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The Advisor With a $275M Firm and a Software Startup

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Oranj -- and a growing list of next generation advisor software -- is the new black for firms seeking to “out-robo” robo advisors.

The robo wave is forcing flesh and blood advisors to improve their digital presence and that has fintech companies like Oranj rushing to fill the void.

The nearly two-year-old Chicago-based startup has signed on 27 financial advisory firms in the past month alone, bringing its total clients to 314, according to Oranj CEO David Lyon.

Fees start at $250 a month and go up from there, depending on the number of advisors in a firm. Oranj’s customers range in size from early stage wealth managers to established firms with $500 million in assets under management.

Future growth could come from broker dealers as well as from regional banks that provide wealth management services, Lyon says.

Meanwhile, Oranj is attracting investment interest from both the tech and investment space, he adds.

“People have changed the way they live their lives. They have come to expect a digital resource when working with a professional,” says Lyon, who also runs his own investment firm Main Street Financial, which has north of $275 million under management. “Advisors need to meet with their clients in the way their clients want to be met with.”


Financial advisors have been slow to update their digital presence, but that’s changing as tech-savvy clients have grown more demanding, giving rise to a slew of more sophisticated products.

“Advisors have long wanted to upgrade their digital offerings. They simply didn’t have the option,” says Michael Kitces, director of research at Pinnacle Advisory Group. “A growing realization that advisors will actually pay for quality technology solutions -- and are actually more likely to pay than direct-to-consumer solutions -- is driving a growing number of ‘advisor fintech’ offerings, including companies like Oranj.”

In addition to Oranj, names in this second generation of advisor software space include Advizr, Trizic, Upside, Wealth Access, Jemstep, Vanare -- which bought online wealth management platform NestEgg -- and Guide Financial, which was just acquired by John Hancock, says Grant Easterbrook, co-founder of startup Dream Forward Financial.

Fidelity recently snapped up another advisor tech platform, eMoney. At the same time, consumer-focused robo advisors like Betterment are now targeting the advisor market too.   

“We’re seeing a wave of both startups and more established firms entering the space to modernize the advisor software industry,” Easterbrook says.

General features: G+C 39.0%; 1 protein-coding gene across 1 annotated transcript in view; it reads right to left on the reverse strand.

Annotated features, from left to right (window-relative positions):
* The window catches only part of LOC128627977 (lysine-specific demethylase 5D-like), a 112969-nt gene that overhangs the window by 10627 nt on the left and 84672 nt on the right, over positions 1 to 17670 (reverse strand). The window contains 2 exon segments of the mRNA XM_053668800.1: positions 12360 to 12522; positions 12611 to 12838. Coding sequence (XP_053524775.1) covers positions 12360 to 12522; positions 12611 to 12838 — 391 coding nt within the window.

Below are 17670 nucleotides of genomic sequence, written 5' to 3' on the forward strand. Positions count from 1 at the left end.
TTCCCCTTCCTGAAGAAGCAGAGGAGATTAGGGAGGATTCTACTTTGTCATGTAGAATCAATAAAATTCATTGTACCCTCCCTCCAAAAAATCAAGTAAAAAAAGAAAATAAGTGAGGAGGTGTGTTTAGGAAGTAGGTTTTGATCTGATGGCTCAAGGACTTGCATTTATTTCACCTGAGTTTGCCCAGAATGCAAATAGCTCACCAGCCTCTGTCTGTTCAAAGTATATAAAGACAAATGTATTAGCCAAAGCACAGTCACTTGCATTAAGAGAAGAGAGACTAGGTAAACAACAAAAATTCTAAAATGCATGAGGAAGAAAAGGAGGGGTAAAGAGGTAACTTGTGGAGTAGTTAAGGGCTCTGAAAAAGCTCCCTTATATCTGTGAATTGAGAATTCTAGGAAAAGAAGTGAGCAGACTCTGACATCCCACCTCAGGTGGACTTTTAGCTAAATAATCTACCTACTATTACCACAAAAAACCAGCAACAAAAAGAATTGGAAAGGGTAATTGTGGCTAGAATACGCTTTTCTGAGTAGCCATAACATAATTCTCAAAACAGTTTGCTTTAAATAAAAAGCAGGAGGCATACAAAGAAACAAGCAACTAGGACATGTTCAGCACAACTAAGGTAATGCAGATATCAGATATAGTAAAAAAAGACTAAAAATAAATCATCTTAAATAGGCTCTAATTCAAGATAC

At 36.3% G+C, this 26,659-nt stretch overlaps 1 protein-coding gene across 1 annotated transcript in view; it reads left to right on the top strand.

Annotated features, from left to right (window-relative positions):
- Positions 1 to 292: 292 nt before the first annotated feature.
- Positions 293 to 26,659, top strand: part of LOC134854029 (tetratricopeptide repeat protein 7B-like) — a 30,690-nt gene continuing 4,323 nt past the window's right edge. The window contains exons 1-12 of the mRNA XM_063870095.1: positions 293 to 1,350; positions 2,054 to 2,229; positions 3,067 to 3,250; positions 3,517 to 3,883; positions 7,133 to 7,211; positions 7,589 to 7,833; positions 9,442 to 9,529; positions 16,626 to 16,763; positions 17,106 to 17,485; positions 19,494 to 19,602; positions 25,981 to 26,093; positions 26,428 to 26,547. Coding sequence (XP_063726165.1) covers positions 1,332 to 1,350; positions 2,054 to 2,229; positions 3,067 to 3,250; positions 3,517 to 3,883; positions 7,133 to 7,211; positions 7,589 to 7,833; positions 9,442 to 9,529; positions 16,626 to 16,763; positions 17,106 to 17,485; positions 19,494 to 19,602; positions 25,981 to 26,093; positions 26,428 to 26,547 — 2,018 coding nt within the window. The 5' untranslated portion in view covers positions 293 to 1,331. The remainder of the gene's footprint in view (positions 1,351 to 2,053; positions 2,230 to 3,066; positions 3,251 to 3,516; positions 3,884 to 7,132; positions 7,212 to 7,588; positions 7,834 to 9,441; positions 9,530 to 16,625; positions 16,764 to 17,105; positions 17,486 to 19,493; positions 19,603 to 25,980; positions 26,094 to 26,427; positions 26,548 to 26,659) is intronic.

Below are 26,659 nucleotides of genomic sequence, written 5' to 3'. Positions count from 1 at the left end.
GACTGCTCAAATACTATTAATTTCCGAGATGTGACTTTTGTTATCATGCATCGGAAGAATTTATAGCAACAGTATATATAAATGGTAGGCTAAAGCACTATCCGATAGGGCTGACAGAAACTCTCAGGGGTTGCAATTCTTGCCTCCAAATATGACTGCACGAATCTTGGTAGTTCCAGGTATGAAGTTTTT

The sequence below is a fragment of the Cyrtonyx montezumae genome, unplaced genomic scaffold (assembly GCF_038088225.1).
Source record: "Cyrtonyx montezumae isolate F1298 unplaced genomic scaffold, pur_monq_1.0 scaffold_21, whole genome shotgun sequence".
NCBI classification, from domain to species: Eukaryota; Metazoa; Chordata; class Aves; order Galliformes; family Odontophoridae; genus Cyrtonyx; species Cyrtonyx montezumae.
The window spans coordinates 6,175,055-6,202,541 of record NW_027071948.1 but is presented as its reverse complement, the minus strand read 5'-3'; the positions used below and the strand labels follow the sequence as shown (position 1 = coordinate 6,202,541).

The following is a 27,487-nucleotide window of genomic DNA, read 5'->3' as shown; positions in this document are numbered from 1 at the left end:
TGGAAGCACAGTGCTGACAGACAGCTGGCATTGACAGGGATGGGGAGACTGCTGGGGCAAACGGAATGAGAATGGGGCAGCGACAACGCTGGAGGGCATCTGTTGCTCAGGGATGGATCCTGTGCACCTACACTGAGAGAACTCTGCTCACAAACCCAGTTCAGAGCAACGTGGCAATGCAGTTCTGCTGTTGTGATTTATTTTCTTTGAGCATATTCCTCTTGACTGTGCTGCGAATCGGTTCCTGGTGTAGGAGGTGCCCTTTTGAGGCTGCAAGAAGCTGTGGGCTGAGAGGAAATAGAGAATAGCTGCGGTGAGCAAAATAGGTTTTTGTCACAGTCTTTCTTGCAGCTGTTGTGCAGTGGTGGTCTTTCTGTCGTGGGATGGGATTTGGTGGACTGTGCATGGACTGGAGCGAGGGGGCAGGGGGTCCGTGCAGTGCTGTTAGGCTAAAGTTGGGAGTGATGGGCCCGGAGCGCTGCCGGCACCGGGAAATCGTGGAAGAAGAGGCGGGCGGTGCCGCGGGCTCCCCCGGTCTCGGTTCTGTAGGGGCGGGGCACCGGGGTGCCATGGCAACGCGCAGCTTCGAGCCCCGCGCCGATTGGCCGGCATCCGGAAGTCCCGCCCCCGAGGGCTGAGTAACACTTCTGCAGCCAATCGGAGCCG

Lyon says he got the idea for Oranj three years ago when he was looking for a tech solution for his own firm, and came up short.

“Our clients didn’t want the 30-page report, they wanted the bottom line,” he says.

Originally Lyon’s firm, Main Street Financial, developed software for itself. But soon other RIAs who shared the same custodian, TD Ameritrade, were asking to license the technology and the business was born. The name Oranj is a play on the orange used in Main Street’s marketing materials.

Oranj functions as an advisor tech one-stop that provides a variety of different services, including a financial management app for clients, tools for connecting advisors with clients and prospective clients, and analytics to help advisors track clients and respond to their needs.

A client, for instance can go to the platform and change a goal, such as his or her retirement age. The advisor will get a notification and can follow up via the app.

“The technology is really a platform to collaborate with a client,” Lyon said.

In a crowded field, one way Oranj differentiates itself is by helping advisors generate new business in a user friendly way, Lyon says. Advisors can add a link on their websites where prospective customers can create a profile and begin to connect with Oranj.


Bill Winterberg, founder of FPPad.com, calls Oranj an “all-in one-solution for relationship management, which it does very well.”

Greg Straka, the cofounder of Rethink, a financial services startup in Charleston, S.C., said he signed up for Oranj because of the customer experience it offers.

“Oranj is the only truly comprehensive financial planning software I could find that puts the client in control,” Straka says. “It allows our customers to raise their hands when they want help, and if they don’t need any, they have the tools in their hands.”

But even with all the bells and whistles, one-stops like Oranj face the challenge of convincing established firms who have “already invested enough into their own systems,” to give them up and adopt an all-in-one instead, Kitces says.

Lyon says Oranj will continue to innovate to lure customers. Coming soon: deeper analytics to allow advisors to more closely track clients.

“Consumer behavior has evolved,” Lyon says. “Advisors are looking at robo advisors and saying, ‘What can I learn from that? This is the way people want to do be served today.”

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